And, hourly rates are much higher — $4 per hour. So, it spots were filled just 10 hours per day on average, at $4 per hour, that would be $40 per day for those spots.

        Again, that is people who park in the garage paying for the garage — not taxpayers.

      5. How is it a subsidy if the revenue from cars parked in that garage pay for the garage? Parking at SeaTac is not free.

        What if the revenue didn’t cover it? Who would pay then?

        It’s a subsidy.

      6. My Portland friend says there are not many direct flights out of there; they often have to transfer in Seattle. So that could be one reason why there are so many flights to Portland.

    2. The airport for Walt Disney World (Google “Reedy Creek Improvement District” for some fun reading) is Orlando International, which has as its IATA identifier “MCO”.

      Why “MCO”? Because the original name of the airfield was “McCoy Air Force Base”

    3. Gov. Scott’s rejection of the HSR dollars does not make any sense. The fact that he relied on a report written by Robert Poole who is a paid shill for the oil lobby shows that he didn’t give the rail line a fair hearing.

      To the governor’s points:

      “First – capital cost overruns from the project could put Florida taxpayers on the hook for an additional $3 billion.

      There is no evidence that the project would have gone $3 billion over budget. It is thought that the operator would have contributed capital and operating funds so there would be no funds needed by the state.

      “Second – ridership and revenue projections are historically overly-optimistic and would likely result in ongoing subsidies that state taxpayers would have to incur. (from $300 million – $575 million over 10 years) – Note: The state subsidizes Tri-Rail $34.6 million a year while passenger revenues covers only $10.4 million of the $64 million annual operating budget.”

      There’s no eveidence that the ridership models are flawed and Tri-Rail is not comparable. Some ridership estimates are high, some are low, but we don’t have a lot of experience with HSR. I personally think this line would do okay simply because of the Orlando Airport/Disney World connection.

      “Finally – if the project becomes too costly for taxpayers and is shut down, the state would have to return the $2.4 billion in federal funds to D.C.”

      Boo hoo. If the feds give money, then the project gets shut down, the state has to give the money back. It makes perfect sense to me; the states need to be committed to projects they sponsor.

    4. This was the same argument Christie used about the Path tunnel and which McGinn is trying to use about Deep Bore.

      The initial “funding” seems to be more of a bait and switch.

      Sure, I’ll give you $2 Billion (of your own taxpayer money) to build this project, but you’ll be on the hook for billions more in “cost overruns” for the rest of your life!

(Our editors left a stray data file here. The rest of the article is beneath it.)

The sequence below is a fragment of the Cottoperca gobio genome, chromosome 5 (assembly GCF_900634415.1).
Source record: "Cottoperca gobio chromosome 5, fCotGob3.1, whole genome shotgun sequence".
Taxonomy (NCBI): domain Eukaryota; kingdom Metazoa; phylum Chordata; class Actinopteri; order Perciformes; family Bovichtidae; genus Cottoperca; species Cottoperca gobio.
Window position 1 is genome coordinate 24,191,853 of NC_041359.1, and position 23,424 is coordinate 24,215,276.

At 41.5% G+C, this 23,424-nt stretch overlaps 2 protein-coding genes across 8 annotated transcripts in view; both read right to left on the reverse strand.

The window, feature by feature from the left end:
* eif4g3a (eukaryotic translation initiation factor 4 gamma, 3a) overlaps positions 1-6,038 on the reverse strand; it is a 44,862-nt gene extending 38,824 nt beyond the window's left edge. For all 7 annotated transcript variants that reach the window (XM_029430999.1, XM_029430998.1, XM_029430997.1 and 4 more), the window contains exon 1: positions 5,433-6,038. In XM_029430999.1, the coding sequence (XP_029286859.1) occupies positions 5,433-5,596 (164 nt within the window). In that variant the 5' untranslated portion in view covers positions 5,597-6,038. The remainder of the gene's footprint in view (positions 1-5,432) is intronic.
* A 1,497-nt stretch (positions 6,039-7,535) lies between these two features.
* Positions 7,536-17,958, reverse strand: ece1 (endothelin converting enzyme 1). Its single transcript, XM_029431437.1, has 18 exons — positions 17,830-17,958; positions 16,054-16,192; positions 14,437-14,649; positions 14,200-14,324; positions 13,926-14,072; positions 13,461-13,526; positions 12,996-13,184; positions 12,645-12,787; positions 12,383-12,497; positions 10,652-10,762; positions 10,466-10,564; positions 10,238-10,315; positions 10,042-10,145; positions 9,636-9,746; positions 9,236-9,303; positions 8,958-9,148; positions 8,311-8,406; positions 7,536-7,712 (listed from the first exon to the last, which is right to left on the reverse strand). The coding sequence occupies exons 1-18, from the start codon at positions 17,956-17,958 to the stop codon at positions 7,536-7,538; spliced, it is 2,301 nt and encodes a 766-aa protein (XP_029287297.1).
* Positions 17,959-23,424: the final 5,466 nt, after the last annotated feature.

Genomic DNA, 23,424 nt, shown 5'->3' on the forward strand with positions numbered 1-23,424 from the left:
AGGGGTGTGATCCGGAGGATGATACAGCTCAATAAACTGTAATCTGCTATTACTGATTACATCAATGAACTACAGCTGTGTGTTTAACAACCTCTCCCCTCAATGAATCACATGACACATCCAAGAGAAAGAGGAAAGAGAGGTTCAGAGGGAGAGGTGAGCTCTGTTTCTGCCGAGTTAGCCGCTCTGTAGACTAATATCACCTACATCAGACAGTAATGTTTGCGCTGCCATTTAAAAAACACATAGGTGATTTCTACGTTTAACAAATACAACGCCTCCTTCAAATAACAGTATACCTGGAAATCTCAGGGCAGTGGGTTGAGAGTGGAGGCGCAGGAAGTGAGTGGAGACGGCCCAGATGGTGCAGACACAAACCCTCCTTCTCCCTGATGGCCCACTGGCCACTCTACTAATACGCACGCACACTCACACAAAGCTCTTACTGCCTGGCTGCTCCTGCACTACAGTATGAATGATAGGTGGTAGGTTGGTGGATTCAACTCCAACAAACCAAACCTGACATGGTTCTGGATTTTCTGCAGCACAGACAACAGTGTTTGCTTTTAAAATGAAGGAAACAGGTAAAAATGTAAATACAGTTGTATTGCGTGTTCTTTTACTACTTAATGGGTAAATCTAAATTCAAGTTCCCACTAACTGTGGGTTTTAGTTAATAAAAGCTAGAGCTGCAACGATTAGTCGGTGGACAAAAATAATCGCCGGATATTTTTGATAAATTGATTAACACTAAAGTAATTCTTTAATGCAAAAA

However, anyone who questions this issue, gets the usual down shouting about being “anti-transit”. It’s the same wrong-headed logic that makes people call Republicans heartless if they cut social programs.

      If you cut a social program that’s ineffective or whose funding goes 99 percent to the bureaucracy instead of the poor people themselves, is that heartless?

      1. Ooh, the scary scary claim of “it might cost more than they say it will”.

        If these claims are based in *fact* — like when the Big Dig in Boston, a *road* project, had a massively lowballed price claimed up front — and like the proposed Deep Bore, which has all the same characteristics as the Big Dig — it is a real argument, which should be respected.

        The trouble is, when it comes to HSR, these claims *aren’t* based in fact. In the Florida case several private would-be operators were so sure it would come in under budget that they offered to guarantee any cost overruns, but Governor Scott, being in thrall to the Koch Brothers, ignored them because he *wanted* to cancel the project.

  6. It rips the English language to shreds to call current Republican Party leadership “conservative,” by any imaginable meaning of the word- but this is nothing new.

    The political and geographic forebears of these people committed the same obscene rhetorical violence every time they defined the word “freedom” to mean a master’s right to keep slaves, and “tyranny” as any attempt by the United States government to apply the Bill of Rights to black people.

    They did the same with the proud term “rebel”. Everyplace slavery held sway, not only did the law explicitly empower both government officials and private masters to exercise unbridled power over slaves, but decreed the death penalty for even speaking against slavery. The only rebels in slave states were abolitionists- and they were murdered by the hundreds.

    Then, as now, this country’s real oppressors never had any problem with Federal power per se. The South controlled Congress in the 1850’s when national laws were enacted making it a Federal crime equivalent to treason for people in free states to help fugitive slaves escape.

    The current Republican Party,owes its present cast not to Barry Goldwater or Paul Weyrich, but to Richard Nixon, who took the South in 1968 by promising not to enforce civil rights laws. The Democratic Party has never called the deserved attention to this fact- because the worst of these people used to be powerful Democrats.

    So I think it’s past time to stop misusing the word “conservative”- which is in no way the opposite of “liberal”- to give respect where none is due. “Slavers and secessionists” fits better. Start calling this country’s domestic enemy by his right name, and maybe he won’t be so hard to face down.

    Mark Dublin